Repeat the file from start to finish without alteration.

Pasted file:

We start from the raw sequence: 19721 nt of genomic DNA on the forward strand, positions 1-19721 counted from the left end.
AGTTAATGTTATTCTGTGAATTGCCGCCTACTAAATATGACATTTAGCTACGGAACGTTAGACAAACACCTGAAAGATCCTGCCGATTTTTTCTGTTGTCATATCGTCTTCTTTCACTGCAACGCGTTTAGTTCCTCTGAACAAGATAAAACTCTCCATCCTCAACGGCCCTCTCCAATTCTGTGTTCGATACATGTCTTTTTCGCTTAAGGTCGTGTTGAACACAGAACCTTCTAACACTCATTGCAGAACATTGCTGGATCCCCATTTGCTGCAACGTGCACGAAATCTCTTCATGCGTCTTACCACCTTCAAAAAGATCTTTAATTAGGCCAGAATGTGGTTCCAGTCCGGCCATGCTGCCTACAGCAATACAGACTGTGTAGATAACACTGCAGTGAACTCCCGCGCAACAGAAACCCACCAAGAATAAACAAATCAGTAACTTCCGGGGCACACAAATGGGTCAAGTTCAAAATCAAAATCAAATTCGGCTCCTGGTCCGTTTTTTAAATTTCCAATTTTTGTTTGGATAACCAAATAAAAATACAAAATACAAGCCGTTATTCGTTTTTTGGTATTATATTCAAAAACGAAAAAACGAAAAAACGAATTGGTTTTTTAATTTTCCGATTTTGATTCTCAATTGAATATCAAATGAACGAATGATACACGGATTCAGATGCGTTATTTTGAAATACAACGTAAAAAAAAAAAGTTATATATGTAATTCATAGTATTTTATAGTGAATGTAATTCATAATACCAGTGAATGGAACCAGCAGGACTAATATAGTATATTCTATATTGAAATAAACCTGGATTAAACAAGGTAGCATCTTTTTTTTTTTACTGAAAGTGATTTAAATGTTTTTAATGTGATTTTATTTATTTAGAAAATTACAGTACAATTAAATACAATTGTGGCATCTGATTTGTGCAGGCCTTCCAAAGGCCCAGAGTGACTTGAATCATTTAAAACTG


We start from the raw sequence: 19721 nt of genomic DNA on the forward strand, positions 1-19721 counted from the left end.
AGTTAATGTTATTCTGTGAATTGCCGCCTACTAAATATGACATTTAGCTACGGAACGTTAGACAAACACCTGAAAGATCCTGCCGATTTTTTCTGTTGTCATATCGTCTTCTTTCACTGCAACGCGTTTAGTTCCTCTGAACAAGATAAAACTCTCCATCCTCAACGGCCCTCTCCAATTCTGTGTTCGATACATGTCTTTTTCGCTTAAGGTCGTGTTGAACACAGAACCTTCTAACACTCATTGCAGAACATTGCTGGATCCCCATTTGCTGCAACGTGCACGAAATCTCTTCATGCGTCTTACCACCTTCAAAAAGATCTTTAATTAGGCCAGAATGTGGTTCCAGTCCGGCCATGCTGCCTACAGCAATACAGACTGTGTAGATAACACTGCAGTGAACTCCCGCGCAACAGAAACCCACCAAGAATAAACAAATCAGTAACTTCCGGGGCACACAAATGGGTCAAGTTCAAAATCAAAATCAAATTCGGCTCCTGGTCCGTTTTTTAAATTTCCAATTTTTGTTTGGATAACCAAATAAAAATACAAAATACAAGCCGTTATTCGTTTTTTGGTATTATATTCAAAAACGAAAAAACGAAAAAACGAATTGGTTTTTTAATTTTCCGATTTTGATTCTCAATTGAATATCAAATGAACGAATGATACACGGATTCAGATGCGTTATTTTGAAATACAACGTAAAAAAAAAAAGTTATATATGTAATTCATAGTATTTTATAGTGAATGTAATTCATAATACCAGTGAATGGAACCAGCAGGACTAATATAGTATATTCTATATTGAAATAAACCTGGATTAAACAAGGTAGCATCTTTTTTTTTTTACTGAAAGTGATTTAAATGTTTTTAATGTGATTTTATTTATTTAGAAAATTACAGTACAATTAAATACAATTGTGGCATCTGATTTGTGCAGGCCTTCCAAAGGCCCAGAGTGACTTGAATCATTTAAAACTG